Published on the 31/08/2015 | Written by Gerry McGovern
Ashley Madison had a ‘lack of women’ problem long before it had a stolen data problem. It solved its ‘woman’ problem by using traditional marketing techniques…
Even after the personal data of its many millions of subscribers had been published on the Web, the Ashley Madison website pretends as if nothing has happened. On its homepage it boasts that it has “over 39,915,000 anonymous members!” It crows about its discreteness, trustworthiness, and security.
Ashley Madison feels that it can ignore the elephant in the room, the fact that its members are no longer anonymous, and that its vaunted security was completely breached. It hopes its members will ignore this reality because these members have always bought the dreams and illusions it’s been selling.
Because Ashley Madison has an even bigger problem. It was estimated that about 9 out of 10 of its members were men. What’s more, Gizmodo reporter Annalee Newitz found out that the vast majority of these female members weren’t real. After extensive analysis, it was discovered that of the estimated 5 million female members, only 12,000 of them belonged to actual, real women. “Those millions of Ashley Madison men were paying to hook up with women who appeared to have created profiles and then simply disappeared,” Newitz wrote.
So, how did Ashley Madison approach this ‘woman’ problem? If you look at its homepage you see a picture of a very attractive woman inviting you to become a member. Promote the very thing you are not. Turn your greatest weakness into your greatest strength through marketing. Sell the illusion because that’s what people want to buy.
This old and constantly repeated central idea of advertising and marketing has most definitely worked. It works for Coca Cola, who package their obesity drink in handsome fit bodies. It worked for Marlboro as they sold their cancer sticks with the rugged, outdoor Marlboro man. Did you ever see an ad for a car where the driver was stuck in heavy traffic? No, they’re always whizzing around the empty streets of Rome or Paris, or crossing a shimmering desert.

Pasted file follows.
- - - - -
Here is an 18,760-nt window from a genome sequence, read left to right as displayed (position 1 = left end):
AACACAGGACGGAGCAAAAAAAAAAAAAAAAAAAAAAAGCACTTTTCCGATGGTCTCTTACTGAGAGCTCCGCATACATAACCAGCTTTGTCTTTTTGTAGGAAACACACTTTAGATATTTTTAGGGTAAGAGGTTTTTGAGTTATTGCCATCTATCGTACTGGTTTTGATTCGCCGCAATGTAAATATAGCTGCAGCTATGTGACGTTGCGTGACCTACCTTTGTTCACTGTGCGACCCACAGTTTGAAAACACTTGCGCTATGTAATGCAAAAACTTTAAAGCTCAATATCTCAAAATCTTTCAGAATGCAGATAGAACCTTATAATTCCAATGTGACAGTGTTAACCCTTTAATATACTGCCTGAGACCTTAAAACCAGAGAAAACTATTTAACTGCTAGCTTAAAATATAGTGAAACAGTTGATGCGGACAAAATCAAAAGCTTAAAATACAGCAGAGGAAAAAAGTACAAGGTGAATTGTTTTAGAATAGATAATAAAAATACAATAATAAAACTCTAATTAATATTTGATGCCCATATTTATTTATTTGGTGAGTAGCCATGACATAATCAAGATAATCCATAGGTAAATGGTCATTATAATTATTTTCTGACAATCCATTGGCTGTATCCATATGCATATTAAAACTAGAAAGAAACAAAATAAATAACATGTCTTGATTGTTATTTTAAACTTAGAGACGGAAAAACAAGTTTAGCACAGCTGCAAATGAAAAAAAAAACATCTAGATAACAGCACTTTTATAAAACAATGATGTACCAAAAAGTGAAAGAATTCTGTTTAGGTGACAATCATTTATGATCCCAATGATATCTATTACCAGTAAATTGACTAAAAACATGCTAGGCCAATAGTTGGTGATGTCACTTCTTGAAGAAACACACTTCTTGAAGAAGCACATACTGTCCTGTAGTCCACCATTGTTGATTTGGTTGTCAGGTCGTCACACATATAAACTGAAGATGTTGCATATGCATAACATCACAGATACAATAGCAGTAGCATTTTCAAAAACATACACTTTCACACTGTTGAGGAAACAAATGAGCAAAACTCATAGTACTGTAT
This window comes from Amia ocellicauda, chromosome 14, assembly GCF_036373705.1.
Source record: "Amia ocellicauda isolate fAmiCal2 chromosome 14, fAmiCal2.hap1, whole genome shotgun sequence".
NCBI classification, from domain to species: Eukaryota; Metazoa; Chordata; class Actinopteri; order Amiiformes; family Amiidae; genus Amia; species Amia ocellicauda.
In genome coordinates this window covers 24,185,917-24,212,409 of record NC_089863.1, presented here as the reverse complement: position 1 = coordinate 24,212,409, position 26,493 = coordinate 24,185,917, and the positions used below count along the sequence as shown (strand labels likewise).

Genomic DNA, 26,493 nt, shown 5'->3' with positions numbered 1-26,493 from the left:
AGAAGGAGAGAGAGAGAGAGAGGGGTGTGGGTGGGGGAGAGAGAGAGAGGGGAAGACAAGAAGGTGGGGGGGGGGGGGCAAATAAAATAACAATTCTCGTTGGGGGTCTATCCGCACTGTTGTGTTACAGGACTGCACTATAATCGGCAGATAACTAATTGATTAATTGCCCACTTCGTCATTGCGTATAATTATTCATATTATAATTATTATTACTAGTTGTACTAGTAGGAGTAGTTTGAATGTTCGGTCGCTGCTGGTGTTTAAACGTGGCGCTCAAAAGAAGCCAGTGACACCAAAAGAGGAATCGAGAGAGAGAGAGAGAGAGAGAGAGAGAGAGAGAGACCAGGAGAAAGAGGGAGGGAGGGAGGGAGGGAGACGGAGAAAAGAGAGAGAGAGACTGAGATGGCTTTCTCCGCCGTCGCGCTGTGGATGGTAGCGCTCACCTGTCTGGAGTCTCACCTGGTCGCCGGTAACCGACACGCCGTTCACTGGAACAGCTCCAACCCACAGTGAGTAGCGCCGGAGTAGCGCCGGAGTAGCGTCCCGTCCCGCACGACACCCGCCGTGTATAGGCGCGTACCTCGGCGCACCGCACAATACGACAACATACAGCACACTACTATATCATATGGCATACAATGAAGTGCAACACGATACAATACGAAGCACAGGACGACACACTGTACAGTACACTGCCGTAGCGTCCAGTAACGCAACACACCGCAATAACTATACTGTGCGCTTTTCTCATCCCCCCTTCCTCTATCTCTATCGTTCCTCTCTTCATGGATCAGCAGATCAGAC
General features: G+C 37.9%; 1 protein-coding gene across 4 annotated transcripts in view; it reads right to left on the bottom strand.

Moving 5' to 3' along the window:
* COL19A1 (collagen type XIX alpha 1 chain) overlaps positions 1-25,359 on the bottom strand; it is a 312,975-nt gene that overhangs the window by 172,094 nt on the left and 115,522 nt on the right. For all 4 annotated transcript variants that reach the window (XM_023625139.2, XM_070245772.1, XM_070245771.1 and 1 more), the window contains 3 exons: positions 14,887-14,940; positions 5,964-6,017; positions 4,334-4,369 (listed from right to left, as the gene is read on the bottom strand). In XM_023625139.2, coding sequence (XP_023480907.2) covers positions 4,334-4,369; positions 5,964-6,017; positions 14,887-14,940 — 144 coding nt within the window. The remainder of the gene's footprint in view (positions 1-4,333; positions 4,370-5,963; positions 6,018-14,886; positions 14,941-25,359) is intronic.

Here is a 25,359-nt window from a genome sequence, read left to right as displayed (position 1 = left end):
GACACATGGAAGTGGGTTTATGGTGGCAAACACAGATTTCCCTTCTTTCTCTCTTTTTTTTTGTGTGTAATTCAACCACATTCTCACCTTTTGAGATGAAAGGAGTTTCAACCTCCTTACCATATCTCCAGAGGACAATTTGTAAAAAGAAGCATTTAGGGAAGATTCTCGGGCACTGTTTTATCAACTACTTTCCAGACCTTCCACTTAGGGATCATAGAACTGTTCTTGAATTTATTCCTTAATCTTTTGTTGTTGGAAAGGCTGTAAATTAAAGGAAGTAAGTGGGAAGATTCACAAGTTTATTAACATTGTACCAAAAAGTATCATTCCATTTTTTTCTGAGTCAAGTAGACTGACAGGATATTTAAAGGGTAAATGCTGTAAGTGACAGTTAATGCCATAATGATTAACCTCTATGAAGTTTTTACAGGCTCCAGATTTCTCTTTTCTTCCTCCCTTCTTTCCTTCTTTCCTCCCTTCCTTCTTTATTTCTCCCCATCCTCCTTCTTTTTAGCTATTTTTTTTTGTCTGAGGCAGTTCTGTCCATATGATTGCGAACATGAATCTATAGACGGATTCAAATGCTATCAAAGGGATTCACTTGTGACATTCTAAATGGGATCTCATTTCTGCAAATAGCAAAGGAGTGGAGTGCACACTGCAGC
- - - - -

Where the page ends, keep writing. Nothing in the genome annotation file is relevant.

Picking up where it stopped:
The core product of traditional advertising is illusion. And where you have sad, old men desperate to have an affair, it still works. And there are many other areas where people are desperate to buy the dream rather than the product. Traditional advertising will work there too. But due to the Web and the availability of information, there are an increasing number of areas where traditional advertising simply doesn’t work anymore.
Sarah Parmenter gave a presentation at An Event Apart in Washington DC where she showed two types of photographs that were being used to promote a hair salon. One type was taken by a professional photographer while the other was more amateur. The professional photograph got 1 like and 0 clicks. The amateur photo got 79 likes and 521 clicks.
We all know about banner blindness. (You are as likely to get hit by lightning as click on a banner ad.) Increasingly, we are also finding that traditional hero shot imagery actually reduces people’s trust in a website. Deceptive advertising has been used for so long that more and more people are not simply becoming immune to it—they are becoming allergic to it.
Gerry McGovern is founder and CEO of Customer Carewords, which has developed tools and methods to help large organisations identify and optimise their customers’ top online tasks. He has written five books on how the web has facilitated the rise of customer power.